All daylily species bear yellow, gold, or orange flowers. The reds, pinks, and purples seen in modern daylilies are the result of hybridizing from one variant, pink-tinged form of the tawny daylily, H. fulva, brought back from China in the 1920s. Species flowers have narrow petals and are distinctly lily- or trumpet-shaped. Species plants, however, vary greatly in size (from less than six inches to more than six feet) and period of bloom (from early May to late September). Some flower at night, and some hold their flowers open for more than a day, a phenomenon known as extended blooming. Hybrids from the species often carry their parents' characteristics.
I grow several species in my garden, among them H. citrina, H. dumortieri, H. hakunensis, H. lilioasphodelus, H. middendorffii, H. multi-flor, and H. yezoensis—or at least I think I do. Plants offered for sale as species may not be, and it is difficult to be sure without consulting a botanist, or several. Gardeners who choose to grow them must be able to tolerate some uncertainty and to enjoy them for what they are—beautiful plants. Those for whom a plant's identity is important might prefer to grow early named hybrids, which have all the qualities of the species and (sometimes) a clearer pedigree.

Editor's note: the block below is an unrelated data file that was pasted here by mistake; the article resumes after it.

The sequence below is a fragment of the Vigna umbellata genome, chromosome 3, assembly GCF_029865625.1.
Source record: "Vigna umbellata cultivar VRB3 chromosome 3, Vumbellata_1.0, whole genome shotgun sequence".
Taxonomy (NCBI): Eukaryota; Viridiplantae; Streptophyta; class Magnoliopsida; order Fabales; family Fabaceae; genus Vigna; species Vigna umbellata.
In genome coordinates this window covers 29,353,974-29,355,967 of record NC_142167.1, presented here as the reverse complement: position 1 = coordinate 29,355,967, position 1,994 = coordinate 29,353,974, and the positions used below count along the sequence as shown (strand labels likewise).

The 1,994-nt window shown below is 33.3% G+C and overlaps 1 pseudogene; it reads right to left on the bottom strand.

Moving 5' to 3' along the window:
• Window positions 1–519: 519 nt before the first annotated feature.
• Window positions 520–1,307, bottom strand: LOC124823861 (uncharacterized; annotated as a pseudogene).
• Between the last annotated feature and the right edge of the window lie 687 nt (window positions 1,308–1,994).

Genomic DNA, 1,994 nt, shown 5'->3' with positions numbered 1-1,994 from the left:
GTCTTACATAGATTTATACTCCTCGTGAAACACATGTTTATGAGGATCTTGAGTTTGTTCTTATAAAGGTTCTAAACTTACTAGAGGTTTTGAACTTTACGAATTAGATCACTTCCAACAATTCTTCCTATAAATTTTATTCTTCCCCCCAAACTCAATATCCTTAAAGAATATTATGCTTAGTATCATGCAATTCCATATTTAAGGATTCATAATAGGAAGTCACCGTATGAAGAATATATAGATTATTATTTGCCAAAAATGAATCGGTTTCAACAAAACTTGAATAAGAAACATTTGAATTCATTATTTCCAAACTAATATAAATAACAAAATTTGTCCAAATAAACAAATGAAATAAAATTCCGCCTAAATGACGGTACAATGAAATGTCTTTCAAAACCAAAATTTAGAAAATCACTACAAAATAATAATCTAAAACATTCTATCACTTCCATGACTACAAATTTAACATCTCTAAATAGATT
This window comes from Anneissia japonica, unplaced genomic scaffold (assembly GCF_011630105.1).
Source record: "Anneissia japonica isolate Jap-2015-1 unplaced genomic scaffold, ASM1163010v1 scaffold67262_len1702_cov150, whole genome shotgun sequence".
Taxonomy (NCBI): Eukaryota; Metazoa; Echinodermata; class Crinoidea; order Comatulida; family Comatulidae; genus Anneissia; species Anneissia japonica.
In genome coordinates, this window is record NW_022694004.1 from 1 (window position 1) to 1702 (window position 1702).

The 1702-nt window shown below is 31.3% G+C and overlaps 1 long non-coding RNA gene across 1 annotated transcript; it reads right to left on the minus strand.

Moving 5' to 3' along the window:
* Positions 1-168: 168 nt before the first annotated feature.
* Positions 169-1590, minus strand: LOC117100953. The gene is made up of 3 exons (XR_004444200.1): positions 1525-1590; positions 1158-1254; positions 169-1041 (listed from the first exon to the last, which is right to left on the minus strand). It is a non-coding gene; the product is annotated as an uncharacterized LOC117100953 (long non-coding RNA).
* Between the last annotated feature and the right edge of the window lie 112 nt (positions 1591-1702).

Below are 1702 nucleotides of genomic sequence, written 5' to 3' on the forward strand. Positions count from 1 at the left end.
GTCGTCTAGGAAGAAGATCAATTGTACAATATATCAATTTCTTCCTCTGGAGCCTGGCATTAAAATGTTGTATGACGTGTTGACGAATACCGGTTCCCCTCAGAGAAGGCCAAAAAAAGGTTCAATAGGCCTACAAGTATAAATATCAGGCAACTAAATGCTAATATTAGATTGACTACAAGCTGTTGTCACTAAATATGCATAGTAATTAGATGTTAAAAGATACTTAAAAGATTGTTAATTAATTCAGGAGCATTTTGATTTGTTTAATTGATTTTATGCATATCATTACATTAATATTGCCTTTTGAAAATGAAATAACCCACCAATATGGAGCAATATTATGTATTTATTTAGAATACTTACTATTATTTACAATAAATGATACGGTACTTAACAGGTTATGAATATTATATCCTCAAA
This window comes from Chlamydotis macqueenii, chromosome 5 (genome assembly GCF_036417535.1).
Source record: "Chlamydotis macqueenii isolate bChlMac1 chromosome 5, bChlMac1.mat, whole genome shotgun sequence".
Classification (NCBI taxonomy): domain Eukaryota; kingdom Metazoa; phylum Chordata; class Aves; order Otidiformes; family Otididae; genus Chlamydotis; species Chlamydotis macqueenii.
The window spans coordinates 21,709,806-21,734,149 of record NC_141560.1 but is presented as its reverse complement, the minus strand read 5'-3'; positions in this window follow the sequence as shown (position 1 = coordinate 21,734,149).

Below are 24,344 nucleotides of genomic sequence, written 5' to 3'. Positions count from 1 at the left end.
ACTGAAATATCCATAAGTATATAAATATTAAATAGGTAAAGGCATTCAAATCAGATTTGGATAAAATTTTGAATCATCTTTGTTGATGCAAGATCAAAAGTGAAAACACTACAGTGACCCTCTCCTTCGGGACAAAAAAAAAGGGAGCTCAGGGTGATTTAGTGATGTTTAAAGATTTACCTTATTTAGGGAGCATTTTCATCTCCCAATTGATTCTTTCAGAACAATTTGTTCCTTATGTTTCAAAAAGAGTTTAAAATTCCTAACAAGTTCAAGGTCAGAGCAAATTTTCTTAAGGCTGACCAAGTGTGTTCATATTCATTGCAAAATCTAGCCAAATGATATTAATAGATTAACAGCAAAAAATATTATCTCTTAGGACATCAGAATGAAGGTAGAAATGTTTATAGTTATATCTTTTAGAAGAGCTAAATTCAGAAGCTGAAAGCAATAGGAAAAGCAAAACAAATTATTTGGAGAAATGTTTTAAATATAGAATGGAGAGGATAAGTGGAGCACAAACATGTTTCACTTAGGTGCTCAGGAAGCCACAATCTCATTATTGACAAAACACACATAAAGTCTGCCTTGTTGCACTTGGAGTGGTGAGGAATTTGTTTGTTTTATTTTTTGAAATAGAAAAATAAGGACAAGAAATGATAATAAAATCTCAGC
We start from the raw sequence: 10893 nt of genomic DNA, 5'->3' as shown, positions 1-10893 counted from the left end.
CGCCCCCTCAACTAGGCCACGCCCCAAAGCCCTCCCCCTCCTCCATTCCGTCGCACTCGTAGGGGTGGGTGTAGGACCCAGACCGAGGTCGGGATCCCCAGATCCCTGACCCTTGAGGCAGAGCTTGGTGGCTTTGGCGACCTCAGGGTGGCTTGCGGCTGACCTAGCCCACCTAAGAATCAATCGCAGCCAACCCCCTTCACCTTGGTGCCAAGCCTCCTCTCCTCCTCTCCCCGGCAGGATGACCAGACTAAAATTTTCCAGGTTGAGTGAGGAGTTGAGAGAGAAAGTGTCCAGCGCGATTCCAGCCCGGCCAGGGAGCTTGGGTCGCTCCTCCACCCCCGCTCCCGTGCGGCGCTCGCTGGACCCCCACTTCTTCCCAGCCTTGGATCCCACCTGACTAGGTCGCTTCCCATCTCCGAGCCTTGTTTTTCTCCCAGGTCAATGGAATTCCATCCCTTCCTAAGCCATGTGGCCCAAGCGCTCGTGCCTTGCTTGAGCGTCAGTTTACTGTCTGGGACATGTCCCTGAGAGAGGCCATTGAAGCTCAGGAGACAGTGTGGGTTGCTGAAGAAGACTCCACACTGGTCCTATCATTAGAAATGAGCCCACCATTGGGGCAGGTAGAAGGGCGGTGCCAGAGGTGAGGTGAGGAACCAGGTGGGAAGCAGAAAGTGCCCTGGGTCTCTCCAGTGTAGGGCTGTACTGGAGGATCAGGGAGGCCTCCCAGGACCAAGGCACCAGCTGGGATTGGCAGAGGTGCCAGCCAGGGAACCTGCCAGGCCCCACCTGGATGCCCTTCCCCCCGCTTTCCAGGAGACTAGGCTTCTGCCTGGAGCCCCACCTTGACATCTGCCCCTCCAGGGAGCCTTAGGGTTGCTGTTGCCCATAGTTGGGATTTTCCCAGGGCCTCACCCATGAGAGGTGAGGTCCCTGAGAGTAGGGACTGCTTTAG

Although Dr. Stout's name is preeminent among early hybridizers, the first recognized hybrid, ‘Apricot’ (1893), was the creation of George Yeld (1845–1953), a British schoolmaster who grew daylilies as a hobby. Yeld also bred or recorded the existence in the trade of ‘Sovereign’, ‘Gold Dust’, ‘Estmere’, and ‘Orangeman’, all of which date from around 1906. These daylilies are very early, blooming the second or third week of May in my garden, and all are fragrant. Except for ‘Sovereign’, which is yellow, all are gold and fairly short (around 30 inches or less).